Actually, just keep your fingers off your face as much as possible (your mother was right). We know the upper-lip area is going to get itchy, but you don't want to get bacteria in your pores, which can cause ingrown hairs and make mustaches look gross, Quigley points out.
Don't: Touch someone else's mustache
That's "the worst," so awkward. At least ask first! "You wouldn’t really go caress someone’s nose or tug on someone’s lip," Quigley points out.
Do: Drink bourbon, eat rare steaks
Causgrove jokes that they help stimulate mustache hair growth, but that's all part of achieving the lifestyle of "rugged masculinity" — or "moustachery," as Urban Dictionary calls it — that the American Mustache Institute associates with mustaches. Take a page out of Fette's book: watch Burt Reynolds in Smokey and the Bandit (1977), vow to drive a Pontiac Trans Am one day, and immerse yourself in American Civil War history, specifically pictures of the generals' wild facial hair.
"Anyone who is wearing a mustache is basically putting across the middle of their face, 'Here I am, I am a man,'" Causgrove says. Which leads to his next point . . .
Don't: Watch Sex in the City or wear flared pants
Again, the "rugged manliness" thing.
Do: Hang out with other mustache-wearers
Growing a mustache for the first time can feel "weird", Fette admits, and people may think you look creepy, so he recommends finding a local organization of mustache-wearers for camaraderie and grooming tips.
Do: Wear a fake mustache
At American Mustache Institute events, reps hand out stick-on mustaches to people who have what Causgrove calls "BULD: Bare Upper Lip Disorder." Sometimes the fake 'stache can be "the push they always needed to go out and grow their own mustache."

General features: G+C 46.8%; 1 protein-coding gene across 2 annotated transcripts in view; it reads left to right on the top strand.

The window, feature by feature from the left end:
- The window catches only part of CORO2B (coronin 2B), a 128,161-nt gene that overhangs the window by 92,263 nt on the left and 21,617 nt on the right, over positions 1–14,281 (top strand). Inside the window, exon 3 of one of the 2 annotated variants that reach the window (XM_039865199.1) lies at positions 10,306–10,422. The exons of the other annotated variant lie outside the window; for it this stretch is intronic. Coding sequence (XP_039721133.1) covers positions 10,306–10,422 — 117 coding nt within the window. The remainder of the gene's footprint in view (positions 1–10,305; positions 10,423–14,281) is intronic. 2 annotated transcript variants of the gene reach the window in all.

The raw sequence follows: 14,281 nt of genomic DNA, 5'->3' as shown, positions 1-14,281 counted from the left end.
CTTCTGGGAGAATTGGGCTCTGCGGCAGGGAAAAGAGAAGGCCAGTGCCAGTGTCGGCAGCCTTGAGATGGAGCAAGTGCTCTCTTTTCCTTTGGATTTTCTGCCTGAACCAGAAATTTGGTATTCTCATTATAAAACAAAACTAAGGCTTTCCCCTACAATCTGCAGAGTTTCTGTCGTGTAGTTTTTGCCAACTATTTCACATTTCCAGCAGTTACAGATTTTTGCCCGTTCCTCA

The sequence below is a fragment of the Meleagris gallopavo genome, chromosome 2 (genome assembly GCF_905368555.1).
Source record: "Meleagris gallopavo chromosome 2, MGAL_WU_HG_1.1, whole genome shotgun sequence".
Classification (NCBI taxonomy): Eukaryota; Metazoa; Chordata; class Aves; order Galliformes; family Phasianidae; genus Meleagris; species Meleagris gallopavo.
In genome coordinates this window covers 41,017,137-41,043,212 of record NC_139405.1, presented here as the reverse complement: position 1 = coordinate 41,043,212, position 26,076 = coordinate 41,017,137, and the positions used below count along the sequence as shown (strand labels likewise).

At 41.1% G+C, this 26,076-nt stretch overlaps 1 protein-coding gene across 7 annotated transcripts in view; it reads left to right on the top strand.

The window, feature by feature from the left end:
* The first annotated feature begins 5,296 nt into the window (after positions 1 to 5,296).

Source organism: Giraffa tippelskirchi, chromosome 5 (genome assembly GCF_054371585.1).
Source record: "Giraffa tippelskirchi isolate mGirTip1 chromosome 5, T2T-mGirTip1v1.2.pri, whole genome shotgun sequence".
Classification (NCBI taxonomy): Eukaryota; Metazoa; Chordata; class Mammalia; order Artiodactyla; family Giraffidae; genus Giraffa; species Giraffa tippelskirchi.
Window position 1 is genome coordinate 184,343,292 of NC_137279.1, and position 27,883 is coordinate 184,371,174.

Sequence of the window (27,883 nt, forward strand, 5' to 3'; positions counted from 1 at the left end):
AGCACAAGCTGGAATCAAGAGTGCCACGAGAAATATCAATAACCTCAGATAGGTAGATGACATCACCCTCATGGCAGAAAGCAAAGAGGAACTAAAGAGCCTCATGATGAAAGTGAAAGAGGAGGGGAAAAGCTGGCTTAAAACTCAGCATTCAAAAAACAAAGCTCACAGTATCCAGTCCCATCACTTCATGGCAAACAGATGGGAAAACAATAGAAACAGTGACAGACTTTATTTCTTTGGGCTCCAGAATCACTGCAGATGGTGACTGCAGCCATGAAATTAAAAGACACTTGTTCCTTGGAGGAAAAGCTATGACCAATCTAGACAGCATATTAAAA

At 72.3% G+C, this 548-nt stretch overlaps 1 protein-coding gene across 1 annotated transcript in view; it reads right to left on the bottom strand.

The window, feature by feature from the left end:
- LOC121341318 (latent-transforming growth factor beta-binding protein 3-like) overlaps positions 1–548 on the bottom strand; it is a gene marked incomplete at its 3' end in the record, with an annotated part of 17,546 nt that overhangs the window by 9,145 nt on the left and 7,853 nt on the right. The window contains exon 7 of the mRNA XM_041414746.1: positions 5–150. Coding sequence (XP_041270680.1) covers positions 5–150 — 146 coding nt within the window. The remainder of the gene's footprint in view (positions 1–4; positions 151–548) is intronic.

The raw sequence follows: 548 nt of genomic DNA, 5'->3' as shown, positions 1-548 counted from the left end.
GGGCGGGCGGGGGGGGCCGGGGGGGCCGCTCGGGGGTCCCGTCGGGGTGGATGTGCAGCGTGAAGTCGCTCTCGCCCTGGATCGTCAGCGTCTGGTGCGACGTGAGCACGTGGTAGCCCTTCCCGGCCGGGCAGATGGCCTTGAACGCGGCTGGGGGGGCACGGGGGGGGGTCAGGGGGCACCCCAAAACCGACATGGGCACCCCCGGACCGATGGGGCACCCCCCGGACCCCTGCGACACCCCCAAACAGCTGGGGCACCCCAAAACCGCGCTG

Don't: Let haters get to you
If bullies give mustache-wearers a hard time on the street or at work this month, Causgrove says, "Look ‘em square in the eye and say 'You’re welcome,' no matter what. It doesn’t have to make sense."
Or Chavez says just tell them you're doing it for a charitable cause, and they'll usually back off. After all, the mustache is an icebreaker; it's supposed to start a conversation about men's health.
Do: Reap the benefits of being a mustachioed man
"One time I was at a yard sale, and somebody said, 'That’s the best mustache I’ve ever seen! Would you like some free pants?' So I got a pair of second-hand blue jeans," Fette says. He also jokes that women are constantly begging to take photos with him, "It's exhausting."
Quigley has been relieved of parking tickets, jumped the line at restaurants, caught buses in the middle of stops, gotten a free $40 iPhone case, and landed photography assignments — all because people strike up conversations about his 'stache.
Causgrove says when he sees mustache-wearers on the street, he gives them a high-five. "We’d like these new growers of mustaches to know that they’re growing their way into a community, that there's a very ruggedly handsome lifestyle awaiting them long after Nov. 30."
This article was originally published on November 5, 2013.